All that aside, the choice Ioannis Metaxas made in that dimly lit room in the early morning hours while dressed in his bathrobe and sitting across from the Italian ambassador who carried IL Duce's ultimatum, was not the choice of one solitary man, it was the choice of an entire Nation that answered the call. That generation sits in stark contrast to our own, cowering in the wake of Radical Islam and a resurgent Left that seeks to undermine the very meaning of the civilization handed down to us by the Ancient Greeks. The Greeks of 1940 were a different breed. They were forged in the crucible of war and poverty. They were faithful to their God and his Church, they were faithful to the Ethnos, and most importantly they had that indescribable sense of "Filotimo." Perhaps some were illiterate, uncultured, "country bumpkins," however, all of them answered the call in the face of overwhelming odds because they had something that we, with our all our so-called education and expensive worldly goods lack, they believed in themselves.
Back then, Greeks did not depend on the State to fulfill their every need; they didn't feel entitled. They struggled to send their children to school expecting them to take full advantage of all that education had to offer. More importantly, they expected them to learn how to be responsible citizens of the Ethnos. Back then, Greeks still looked upon children with love, but understood that children were just that, still trying to figure the world out and in no position to teach adults about what they should or should not do. Children were also expected to look and act like the children that they were. There is a saying: "It takes a village to raise a child." The question today all of us need to ask is: "Who exactly is that village?" It is not the television, political parties, the trade unions or even, and I say this with a profound sense of sadness, their teachers. Parents have the primary responsibility to do so and we are failing. When parents fail to fulfill their primary responsibility it is up to the Church, not the secular world to remind and assist them. Until Greeks reacquaint themselves with that Church and the Church reacquaints itself with the true needs of its people, parents are on their own.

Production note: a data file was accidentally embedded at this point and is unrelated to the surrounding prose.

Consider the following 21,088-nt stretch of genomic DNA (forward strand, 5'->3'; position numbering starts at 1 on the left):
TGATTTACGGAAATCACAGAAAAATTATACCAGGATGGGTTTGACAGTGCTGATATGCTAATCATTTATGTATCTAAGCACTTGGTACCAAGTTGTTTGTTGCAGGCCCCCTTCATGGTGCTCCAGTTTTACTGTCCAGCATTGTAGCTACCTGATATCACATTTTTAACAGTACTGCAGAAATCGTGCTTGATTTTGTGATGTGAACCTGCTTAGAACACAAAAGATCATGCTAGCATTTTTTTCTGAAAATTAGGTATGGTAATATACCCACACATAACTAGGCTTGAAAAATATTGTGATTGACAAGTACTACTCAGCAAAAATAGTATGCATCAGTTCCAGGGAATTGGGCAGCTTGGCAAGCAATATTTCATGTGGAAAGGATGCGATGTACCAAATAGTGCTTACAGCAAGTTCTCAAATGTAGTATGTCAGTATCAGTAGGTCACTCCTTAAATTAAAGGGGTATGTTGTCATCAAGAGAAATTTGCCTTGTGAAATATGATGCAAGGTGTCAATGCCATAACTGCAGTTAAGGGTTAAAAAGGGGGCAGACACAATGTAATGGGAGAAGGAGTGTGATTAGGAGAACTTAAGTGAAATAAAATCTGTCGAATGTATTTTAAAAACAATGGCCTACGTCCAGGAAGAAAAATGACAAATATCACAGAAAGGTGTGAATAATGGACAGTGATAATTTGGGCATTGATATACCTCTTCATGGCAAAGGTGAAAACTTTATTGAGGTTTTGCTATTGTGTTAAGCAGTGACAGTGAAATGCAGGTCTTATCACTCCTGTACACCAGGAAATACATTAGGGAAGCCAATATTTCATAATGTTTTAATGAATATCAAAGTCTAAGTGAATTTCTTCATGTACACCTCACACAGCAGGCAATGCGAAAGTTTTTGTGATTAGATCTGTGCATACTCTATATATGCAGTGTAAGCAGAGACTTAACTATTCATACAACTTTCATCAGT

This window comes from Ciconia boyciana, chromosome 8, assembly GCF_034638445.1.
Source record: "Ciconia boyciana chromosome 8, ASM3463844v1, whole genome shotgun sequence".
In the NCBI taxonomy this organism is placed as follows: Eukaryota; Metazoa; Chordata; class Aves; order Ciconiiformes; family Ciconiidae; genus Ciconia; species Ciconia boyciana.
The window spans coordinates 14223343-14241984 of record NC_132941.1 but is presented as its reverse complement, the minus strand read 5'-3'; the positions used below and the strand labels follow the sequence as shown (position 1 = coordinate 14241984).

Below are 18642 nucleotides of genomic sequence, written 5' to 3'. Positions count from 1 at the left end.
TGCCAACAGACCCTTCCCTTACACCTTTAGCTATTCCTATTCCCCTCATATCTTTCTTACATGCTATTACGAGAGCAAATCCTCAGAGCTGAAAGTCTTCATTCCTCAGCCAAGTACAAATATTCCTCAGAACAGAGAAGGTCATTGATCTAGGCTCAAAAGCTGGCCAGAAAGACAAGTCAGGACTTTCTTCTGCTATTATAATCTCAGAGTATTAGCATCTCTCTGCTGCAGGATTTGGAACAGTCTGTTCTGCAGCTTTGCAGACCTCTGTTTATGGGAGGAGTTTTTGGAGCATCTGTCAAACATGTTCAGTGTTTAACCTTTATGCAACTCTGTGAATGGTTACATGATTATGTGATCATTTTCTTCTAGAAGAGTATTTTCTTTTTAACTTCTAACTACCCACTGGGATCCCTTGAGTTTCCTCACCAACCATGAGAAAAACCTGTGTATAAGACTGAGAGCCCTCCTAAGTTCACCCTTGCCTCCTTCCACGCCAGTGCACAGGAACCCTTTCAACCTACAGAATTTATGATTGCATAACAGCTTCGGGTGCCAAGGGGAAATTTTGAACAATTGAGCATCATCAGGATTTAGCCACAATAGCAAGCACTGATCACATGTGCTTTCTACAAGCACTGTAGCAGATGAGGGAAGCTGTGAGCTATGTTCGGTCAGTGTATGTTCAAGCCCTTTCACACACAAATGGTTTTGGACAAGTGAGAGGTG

Greek society, like other Western societies, is in crisis. Time is short, but it 's not too late. It is possible to rediscover the things that made Greeks unique and exceptional. Greeks can either continue to tear themselves apart or look back to the Generation of 1940 to determine how we can again become a beacon rather than a flickering candle. Faith, Unity, Tradition, Paidea, and Ethnos were the guiding lights of the Generation of 1940. Those lights can show us and others the way, once again.